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Bone infections are notoriously tricky to treat, and antibiotics are frequently prescribed. Now, researchers at Georgia Tech have created a hydrogel material that can be used to treat bone infections and even prevent them from happening following surgery.
The injectable hydrogel is a network of cross-linked polymer chains, and contains the enzyme lysostaphin and the bone-regenerating protein BMP-2. In a new study using a small animal model, the research team showed significant reduction in an infection caused by Staphylococcus aureus, along with regeneration within large bone defects.
“Treatment for bone infections now often requires two surgeries to both eliminate the infection and heal the injured bone,” said Andrés J. García, executive director of the Parker H. Petit Institute for Bioengineering & Bioscience at the Georgia Institute of Technology. “Our idea was to develop a bifunctional material that does both things in a single step. That would be better for the patient, cost less and reduce hospitalization time. We have shown that we can engineer the hydrogel to control the delivery and release of both the antimicrobial enzyme and the regenerative protein.”
This hydrogel-based therapy could be used to treat established bone infections, and as a prophylactic during surgery to prevent infection.
“With this strategy, we can get rid of the bacteria in such a way that the body re-establishes a normal inflammatory environment that allows the bone to heal,” García said. “Use of lysostaphin has been limited by poor stability inside the body, but in the gel, it can maintain stability for at least two weeks. That allows for controlled release over a longer period of time, which is sufficient for what we are trying to do.”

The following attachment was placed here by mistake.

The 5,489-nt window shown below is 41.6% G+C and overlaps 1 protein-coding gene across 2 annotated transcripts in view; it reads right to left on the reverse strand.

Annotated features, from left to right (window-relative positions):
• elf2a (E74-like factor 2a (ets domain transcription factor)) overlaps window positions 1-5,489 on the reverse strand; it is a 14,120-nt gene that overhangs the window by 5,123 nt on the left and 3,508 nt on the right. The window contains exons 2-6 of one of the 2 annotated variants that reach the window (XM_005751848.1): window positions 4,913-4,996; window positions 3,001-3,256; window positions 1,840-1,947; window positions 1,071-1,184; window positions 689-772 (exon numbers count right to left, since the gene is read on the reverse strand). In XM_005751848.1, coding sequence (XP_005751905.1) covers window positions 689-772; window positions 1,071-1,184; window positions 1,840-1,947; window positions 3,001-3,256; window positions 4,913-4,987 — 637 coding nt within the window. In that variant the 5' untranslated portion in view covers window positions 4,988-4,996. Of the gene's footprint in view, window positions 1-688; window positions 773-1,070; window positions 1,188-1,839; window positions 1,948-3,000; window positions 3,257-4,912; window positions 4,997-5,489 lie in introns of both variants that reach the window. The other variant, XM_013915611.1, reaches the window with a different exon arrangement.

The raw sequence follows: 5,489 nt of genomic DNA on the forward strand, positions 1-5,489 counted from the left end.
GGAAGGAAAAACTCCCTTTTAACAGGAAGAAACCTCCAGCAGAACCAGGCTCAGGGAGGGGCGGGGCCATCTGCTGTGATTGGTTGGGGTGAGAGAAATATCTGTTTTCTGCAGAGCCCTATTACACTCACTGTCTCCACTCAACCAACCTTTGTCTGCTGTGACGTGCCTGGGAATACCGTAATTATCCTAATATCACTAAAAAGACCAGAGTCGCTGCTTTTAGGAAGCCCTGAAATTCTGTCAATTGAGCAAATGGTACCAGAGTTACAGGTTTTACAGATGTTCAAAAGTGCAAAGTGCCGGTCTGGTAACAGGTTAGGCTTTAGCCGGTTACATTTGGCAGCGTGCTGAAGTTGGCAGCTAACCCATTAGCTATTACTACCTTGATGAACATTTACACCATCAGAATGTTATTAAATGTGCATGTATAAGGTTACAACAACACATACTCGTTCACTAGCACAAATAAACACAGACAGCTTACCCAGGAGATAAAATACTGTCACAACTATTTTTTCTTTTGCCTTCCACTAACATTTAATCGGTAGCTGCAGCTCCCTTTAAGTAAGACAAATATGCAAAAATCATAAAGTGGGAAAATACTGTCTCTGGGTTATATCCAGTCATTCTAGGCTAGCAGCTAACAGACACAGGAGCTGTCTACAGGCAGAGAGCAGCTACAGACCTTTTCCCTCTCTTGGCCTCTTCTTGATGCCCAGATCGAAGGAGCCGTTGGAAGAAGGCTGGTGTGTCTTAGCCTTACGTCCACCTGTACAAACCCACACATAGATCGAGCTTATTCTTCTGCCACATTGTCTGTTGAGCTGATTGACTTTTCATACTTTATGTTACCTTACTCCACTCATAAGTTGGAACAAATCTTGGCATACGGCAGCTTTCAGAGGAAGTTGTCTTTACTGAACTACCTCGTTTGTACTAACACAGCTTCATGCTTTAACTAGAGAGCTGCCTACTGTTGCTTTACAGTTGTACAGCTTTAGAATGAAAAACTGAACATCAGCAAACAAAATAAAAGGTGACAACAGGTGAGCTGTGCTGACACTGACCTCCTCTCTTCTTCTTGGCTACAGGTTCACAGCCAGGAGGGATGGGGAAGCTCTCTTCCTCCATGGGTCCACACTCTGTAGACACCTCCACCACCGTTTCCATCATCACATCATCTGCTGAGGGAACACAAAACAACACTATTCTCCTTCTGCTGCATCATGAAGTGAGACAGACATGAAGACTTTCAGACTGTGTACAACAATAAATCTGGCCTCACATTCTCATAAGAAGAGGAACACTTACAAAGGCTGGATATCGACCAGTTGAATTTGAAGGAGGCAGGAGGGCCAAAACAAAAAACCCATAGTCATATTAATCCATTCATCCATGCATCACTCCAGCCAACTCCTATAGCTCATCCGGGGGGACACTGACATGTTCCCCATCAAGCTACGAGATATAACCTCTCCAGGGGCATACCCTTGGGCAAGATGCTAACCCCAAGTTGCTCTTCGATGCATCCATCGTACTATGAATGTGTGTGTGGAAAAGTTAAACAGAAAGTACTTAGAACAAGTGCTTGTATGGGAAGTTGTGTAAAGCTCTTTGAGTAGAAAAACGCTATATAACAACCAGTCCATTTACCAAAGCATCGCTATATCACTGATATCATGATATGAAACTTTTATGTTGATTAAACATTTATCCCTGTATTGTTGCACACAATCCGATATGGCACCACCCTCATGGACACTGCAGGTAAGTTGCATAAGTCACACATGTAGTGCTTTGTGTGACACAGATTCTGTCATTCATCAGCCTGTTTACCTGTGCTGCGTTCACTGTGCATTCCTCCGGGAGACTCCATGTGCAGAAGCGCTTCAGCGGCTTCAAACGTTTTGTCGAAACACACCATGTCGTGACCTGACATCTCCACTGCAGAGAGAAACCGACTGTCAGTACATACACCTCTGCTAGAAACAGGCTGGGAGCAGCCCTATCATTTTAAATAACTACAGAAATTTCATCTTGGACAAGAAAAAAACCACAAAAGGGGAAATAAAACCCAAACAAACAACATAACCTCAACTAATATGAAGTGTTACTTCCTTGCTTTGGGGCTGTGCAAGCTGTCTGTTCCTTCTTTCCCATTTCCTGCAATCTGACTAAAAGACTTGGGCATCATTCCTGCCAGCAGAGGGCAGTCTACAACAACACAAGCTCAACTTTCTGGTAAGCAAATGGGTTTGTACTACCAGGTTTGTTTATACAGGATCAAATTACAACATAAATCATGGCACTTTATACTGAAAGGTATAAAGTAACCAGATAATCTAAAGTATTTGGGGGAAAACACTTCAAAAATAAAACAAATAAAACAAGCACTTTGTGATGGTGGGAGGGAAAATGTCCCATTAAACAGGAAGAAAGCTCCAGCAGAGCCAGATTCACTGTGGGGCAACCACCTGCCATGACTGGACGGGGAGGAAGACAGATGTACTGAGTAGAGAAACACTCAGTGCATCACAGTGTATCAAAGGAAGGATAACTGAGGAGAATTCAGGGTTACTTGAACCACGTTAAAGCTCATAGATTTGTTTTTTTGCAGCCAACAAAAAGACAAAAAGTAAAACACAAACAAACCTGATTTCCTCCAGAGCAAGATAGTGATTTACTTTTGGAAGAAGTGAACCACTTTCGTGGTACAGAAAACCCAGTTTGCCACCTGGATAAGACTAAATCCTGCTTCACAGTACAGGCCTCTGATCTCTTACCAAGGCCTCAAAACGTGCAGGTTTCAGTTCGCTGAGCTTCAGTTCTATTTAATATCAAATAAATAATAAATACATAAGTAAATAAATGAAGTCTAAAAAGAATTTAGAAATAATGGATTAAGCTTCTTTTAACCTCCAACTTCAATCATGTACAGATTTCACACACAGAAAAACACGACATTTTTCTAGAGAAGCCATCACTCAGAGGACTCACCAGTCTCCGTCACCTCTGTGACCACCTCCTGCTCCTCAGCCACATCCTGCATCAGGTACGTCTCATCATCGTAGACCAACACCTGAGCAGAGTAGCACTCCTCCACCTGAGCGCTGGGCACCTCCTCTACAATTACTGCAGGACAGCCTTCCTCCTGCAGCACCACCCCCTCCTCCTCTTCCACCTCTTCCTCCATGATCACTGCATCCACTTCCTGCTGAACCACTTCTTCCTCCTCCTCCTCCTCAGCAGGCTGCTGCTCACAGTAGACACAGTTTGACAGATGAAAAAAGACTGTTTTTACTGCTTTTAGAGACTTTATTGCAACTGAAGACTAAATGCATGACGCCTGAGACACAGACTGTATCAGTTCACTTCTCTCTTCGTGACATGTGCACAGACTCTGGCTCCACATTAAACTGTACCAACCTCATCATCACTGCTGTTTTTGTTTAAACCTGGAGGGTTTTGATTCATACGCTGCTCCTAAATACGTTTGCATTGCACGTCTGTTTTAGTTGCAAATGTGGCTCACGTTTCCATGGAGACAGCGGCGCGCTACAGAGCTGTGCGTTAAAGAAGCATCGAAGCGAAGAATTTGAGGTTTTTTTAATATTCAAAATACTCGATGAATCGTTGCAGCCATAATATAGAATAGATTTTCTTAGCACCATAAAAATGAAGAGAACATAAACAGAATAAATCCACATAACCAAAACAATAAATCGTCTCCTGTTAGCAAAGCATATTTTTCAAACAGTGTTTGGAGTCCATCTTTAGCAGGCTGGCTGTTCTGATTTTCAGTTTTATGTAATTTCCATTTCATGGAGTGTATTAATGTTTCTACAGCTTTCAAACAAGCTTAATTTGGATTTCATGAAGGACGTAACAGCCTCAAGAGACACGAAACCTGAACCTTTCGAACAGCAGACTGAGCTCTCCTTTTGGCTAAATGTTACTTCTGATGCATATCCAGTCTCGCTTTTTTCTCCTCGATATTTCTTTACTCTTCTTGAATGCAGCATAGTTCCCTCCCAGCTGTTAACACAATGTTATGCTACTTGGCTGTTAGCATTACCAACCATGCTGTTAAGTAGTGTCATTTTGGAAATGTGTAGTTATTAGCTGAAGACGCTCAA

According to a recent Orthopedic Biomaterials Report published by iData Research, the total market for bone graft substitutes, which includes allografts, demineralized bone matricies and synthetic grafts, have a market value of over $1 billion in the U.S. alone. The synthetic bone grafts accounted for the largest portion of the market followed by the DBM grafts. Market growth has been supported by the strong adoption of the BMP growth factor, which is represented by Medtronic’s INFUSE® product. The recent resurgence of growth in the more inexpensive allograft material market has driven DBM prices lower in order to stay competitive. Medtronic’s Grafton™ DBM is expected to continue expanding this market.
The hydrogel material has been used in the human body before, and is designed to quickly leave the treatment site. “The hydrogel breaks down into small building blocks that are excreted in the urine,” Garcia said. “After several weeks, there is no synthetic material left in the body and it is replaced by normal healing tissue.”